• Donna,I agree, Dwight is a gentleman. But have you seen that pic of him with his big stick? And the one of him on the motorbike? He’s also quite tough too. If he wanted me, or anyone else, to address him as Father Dwight, he only has to say.And we would obey!James

  • So the rationale for not joining the banquet has now become: everyone else at the banquet is not as perfect as I`d like them to be.I hope heaven will not be a disappointment to you, James – it might contain one or two people who once sinned.It`s best to leave the judging to Himself and engage with the challenge in front of you.

  • Bernadette,I simply tried to show you the Catholic church is just as disunited as the Evangelicals. I have made no judgement, just an observation.How could heaven be a disappointment. Then you’d be in hell.The challenge in front of me, you, Billy Graham, the Pope and anyone else, is to love God and love our neighbour.James

  • James,Please read the post immediately after where I corrected a slip of words, that reads:”Or I should say, the person (in Heaven) grants the miracle, through his or her relics.”So uhm, thanks, but Niggle does NOT say relics perform miracles.

  • James–Re: “If he wanted me, or anyone else, to address him as Father Dwight, he only has to say. And we would obey!”———I seriously doubt you would obey because you are getting too much fun out of trying to be l’agent provacateur.

  • Do ya all ever get the feeling that James is sticking his fingers in his ears, screaming out “NA, NA, NA, NA NAH!!! I CANNOT HEAR YOU!!!”?Sometimes to be baited and to argue with someone who refuses to use logic is worthless. In fact, most times. James was Catholic – he was raised in the Church, but he has decided he is too good for the Church and he is angry that the Church is not good enough for him.That is fine – James, I am still praying for you – praying that you will take your fingers out of your ears, listen wisely and quit arguing with God. For it is, like I have written before, your fight with God – You say you know this and that – this family that spent x y and z and how they did not show up to Mass…oh hello? Do you think they could have met their Sunday obligation at another parish? Culumnny – you are guilty of that, James. God’s blessings, James.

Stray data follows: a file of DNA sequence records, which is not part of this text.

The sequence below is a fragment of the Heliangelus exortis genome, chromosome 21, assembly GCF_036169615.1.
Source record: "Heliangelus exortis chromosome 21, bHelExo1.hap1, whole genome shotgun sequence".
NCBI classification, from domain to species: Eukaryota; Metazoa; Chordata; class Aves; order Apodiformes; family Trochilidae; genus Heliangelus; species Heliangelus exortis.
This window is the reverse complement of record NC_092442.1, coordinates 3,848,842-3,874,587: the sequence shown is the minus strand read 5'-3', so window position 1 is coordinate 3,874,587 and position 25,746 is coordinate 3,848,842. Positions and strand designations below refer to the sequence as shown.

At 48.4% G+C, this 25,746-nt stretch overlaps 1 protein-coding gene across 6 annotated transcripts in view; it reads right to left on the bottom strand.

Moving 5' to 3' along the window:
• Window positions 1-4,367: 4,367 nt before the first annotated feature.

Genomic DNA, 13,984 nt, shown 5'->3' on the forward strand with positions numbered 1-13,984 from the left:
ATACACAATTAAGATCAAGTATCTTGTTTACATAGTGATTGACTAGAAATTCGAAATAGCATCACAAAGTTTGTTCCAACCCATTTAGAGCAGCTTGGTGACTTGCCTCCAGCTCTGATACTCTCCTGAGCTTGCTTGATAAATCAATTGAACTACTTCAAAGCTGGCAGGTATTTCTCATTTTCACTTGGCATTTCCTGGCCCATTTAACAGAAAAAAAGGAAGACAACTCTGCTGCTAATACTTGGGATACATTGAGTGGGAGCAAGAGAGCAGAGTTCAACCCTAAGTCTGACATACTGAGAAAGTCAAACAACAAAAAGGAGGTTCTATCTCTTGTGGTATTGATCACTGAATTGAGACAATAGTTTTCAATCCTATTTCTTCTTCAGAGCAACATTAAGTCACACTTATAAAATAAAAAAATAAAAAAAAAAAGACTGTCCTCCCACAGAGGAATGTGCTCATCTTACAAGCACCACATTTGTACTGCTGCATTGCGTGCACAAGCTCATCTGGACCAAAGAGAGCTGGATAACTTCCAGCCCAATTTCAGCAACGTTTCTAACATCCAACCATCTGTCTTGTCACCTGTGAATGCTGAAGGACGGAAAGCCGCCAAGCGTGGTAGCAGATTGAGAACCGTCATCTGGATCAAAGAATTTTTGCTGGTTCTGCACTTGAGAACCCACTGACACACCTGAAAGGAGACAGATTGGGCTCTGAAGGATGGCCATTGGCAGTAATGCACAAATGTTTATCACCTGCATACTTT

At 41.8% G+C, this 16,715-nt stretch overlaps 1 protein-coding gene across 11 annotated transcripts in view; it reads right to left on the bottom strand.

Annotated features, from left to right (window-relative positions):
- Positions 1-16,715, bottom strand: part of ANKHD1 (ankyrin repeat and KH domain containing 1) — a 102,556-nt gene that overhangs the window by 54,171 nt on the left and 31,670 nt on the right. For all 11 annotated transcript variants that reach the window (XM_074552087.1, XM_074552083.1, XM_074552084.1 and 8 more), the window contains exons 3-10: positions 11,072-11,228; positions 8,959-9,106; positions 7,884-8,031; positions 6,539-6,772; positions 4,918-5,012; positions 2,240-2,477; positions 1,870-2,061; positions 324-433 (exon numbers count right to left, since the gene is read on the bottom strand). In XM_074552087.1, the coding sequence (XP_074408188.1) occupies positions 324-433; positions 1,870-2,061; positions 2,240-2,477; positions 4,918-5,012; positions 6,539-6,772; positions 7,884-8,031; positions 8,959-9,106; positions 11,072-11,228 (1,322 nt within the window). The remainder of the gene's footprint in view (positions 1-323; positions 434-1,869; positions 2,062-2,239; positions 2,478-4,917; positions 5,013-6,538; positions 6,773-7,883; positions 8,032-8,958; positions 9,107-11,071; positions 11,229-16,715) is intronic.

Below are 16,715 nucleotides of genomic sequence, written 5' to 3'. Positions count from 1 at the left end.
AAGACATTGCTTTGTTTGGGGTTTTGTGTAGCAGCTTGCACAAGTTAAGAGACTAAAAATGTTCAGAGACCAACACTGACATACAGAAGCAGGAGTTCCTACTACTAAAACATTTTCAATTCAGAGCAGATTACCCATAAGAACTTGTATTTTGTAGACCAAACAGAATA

• Chimakuni,Thanks. I always welcome prayer.My fingers are not in my ears, I assure you. They are raised in prayer on outstretched hands in a live, thriving Christian church where I pray as Jesus would have prayed in the Jewish tradition, not the medieval invention of hands joined together.As for the First and Last Communion family – and I heard that phrase from an exasperated priest friend – they are a family I know well so I know they not only don’t go to Mass in their own parish, they don’t go to Mass anywhere, except at Christmas to see Baby Jeesuz.I say the following in all Christian charity – when I hear people say ‘it’s no point arguing with those who have left the church,’ it is very often (although I’m certain not in your case) that they are scared toargue because they have only an elimentary grasp of their faith. They have never gone deep in their faith, so they slam the door shut on Jehovah’s Witnesses at the door for example. I welcome these guys in and challenge them on their beliefs. My prayer for you and Donna is you get to know your Catholicism, the real Catholicism which is a wonderful faith. I support two Roman Catholic ministries because I know they are awesome faith inspire agencies. I support them financially and with my journalism skills. In fact, I am helping a Catholic friend edit a new edition of his book right now which has an Imprimatur and Nihil Obstat. Please get to know your Catholic faith, not just skim the top with its bone magic and saint devotions. There is sooooo much more in your denomination.Live it!James